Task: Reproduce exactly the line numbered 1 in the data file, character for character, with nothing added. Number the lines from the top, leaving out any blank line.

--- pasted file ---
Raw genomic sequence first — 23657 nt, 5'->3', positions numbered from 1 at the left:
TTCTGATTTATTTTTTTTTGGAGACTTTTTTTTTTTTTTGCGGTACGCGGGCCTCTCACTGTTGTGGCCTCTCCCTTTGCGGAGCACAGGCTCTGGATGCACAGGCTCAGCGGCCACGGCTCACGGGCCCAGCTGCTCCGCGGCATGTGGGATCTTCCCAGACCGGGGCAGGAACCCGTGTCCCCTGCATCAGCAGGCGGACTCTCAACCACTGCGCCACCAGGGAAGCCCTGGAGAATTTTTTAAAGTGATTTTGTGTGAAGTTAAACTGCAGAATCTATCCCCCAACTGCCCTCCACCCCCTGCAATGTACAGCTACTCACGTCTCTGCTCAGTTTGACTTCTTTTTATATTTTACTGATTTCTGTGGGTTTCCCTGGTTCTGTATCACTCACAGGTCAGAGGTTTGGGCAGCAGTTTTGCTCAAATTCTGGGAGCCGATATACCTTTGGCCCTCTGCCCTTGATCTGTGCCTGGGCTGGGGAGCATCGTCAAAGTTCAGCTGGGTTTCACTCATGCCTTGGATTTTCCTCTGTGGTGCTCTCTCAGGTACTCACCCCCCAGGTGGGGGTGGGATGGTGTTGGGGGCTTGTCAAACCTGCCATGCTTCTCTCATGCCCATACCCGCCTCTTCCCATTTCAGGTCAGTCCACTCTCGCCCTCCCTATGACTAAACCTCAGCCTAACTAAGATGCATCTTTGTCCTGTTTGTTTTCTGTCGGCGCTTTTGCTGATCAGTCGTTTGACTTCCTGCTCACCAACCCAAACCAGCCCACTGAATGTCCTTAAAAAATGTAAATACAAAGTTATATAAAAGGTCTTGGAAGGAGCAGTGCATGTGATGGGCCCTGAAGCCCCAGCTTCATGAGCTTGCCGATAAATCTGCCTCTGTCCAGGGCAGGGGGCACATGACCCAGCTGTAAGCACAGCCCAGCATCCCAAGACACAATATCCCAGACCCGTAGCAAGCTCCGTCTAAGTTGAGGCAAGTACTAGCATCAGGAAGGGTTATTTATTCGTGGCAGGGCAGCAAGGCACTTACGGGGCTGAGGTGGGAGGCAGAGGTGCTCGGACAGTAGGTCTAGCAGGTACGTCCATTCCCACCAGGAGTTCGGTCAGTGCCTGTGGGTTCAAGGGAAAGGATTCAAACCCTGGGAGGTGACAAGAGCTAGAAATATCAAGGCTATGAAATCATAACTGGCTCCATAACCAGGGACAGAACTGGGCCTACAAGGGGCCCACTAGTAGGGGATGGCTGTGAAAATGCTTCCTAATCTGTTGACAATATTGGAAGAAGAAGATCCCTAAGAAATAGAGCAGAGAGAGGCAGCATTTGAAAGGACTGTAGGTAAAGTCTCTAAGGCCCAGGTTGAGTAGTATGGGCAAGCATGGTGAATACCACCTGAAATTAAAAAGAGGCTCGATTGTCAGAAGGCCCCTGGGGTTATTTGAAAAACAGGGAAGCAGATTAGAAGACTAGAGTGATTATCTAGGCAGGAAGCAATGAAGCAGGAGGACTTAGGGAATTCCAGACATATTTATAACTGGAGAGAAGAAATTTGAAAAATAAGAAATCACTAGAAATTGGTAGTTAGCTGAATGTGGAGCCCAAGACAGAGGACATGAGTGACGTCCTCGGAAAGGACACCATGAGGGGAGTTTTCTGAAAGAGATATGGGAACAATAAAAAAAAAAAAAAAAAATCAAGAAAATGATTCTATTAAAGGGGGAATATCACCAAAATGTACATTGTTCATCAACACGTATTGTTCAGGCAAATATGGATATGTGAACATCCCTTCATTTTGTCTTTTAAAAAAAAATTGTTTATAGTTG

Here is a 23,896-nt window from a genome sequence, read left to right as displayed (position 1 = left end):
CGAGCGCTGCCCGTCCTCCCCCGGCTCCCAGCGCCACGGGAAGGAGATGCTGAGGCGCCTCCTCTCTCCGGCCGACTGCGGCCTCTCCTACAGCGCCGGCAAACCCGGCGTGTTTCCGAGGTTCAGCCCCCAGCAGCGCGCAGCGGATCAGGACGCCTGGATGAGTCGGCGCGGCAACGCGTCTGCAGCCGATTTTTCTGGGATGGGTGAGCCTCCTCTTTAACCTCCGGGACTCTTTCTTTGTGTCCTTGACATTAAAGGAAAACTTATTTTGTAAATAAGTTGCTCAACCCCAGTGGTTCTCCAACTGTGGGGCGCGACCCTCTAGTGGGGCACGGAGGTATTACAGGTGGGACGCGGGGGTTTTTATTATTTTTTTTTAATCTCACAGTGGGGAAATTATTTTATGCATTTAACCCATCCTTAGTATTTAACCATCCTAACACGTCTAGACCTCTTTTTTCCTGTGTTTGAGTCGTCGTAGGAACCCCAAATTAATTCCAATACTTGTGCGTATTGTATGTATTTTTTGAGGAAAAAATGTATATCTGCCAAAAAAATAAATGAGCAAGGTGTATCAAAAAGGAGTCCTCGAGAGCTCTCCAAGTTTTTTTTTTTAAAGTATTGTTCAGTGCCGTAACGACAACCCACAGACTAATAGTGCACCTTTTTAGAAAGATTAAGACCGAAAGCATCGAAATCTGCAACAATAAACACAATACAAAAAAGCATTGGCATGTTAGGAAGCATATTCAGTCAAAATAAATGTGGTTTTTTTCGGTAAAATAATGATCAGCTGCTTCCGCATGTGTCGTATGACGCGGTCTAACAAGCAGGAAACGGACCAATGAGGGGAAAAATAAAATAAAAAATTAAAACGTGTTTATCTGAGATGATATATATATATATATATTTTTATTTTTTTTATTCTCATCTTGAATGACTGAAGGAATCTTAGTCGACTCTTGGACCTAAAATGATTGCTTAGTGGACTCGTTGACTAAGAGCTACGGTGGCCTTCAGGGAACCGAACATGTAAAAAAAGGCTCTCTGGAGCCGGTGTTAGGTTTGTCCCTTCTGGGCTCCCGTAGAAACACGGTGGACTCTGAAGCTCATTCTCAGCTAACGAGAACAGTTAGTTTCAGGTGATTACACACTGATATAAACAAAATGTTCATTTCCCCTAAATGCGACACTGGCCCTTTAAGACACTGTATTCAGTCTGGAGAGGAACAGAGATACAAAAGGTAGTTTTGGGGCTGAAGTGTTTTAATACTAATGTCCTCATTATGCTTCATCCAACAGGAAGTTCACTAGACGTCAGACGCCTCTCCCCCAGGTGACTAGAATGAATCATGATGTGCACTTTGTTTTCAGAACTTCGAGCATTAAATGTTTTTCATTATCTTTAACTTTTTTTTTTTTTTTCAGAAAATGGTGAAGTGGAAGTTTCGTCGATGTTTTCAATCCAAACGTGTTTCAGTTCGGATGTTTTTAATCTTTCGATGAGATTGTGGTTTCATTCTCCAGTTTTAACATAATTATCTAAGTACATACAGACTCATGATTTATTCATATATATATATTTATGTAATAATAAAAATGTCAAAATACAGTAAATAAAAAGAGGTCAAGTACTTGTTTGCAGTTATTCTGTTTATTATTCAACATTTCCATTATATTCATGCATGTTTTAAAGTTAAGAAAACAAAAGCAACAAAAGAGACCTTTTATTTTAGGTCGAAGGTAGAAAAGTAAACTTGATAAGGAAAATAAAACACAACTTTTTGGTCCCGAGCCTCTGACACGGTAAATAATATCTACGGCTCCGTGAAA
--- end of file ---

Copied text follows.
Raw genomic sequence first — 23657 nt, 5'->3', positions numbered from 1 at the left: